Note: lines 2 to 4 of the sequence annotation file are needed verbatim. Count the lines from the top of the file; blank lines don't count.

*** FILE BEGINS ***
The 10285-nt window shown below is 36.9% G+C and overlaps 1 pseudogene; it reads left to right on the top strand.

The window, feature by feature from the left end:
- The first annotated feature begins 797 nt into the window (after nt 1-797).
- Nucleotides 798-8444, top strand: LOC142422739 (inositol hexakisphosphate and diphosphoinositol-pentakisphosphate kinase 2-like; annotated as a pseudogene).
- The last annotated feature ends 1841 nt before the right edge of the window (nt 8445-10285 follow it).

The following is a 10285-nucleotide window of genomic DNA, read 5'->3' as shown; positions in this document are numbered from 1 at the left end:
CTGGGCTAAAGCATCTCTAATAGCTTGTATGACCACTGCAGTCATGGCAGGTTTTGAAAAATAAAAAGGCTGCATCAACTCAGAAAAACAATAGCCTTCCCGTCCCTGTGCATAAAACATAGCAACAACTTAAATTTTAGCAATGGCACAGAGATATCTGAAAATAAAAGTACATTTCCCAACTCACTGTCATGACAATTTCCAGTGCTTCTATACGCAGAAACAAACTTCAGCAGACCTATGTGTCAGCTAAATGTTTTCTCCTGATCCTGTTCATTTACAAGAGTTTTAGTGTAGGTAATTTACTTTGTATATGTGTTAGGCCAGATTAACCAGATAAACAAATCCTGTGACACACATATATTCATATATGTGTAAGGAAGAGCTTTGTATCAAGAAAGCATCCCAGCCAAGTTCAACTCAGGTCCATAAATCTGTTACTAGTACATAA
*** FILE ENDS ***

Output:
The window, feature by feature from the left end:
- The first annotated feature begins 797 nt into the window (after nt 1-797).
- Nucleotides 798-8444, top strand: LOC142422739 (inositol hexakisphosphate and diphosphoinositol-pentakisphosphate kinase 2-like; annotated as a pseudogene).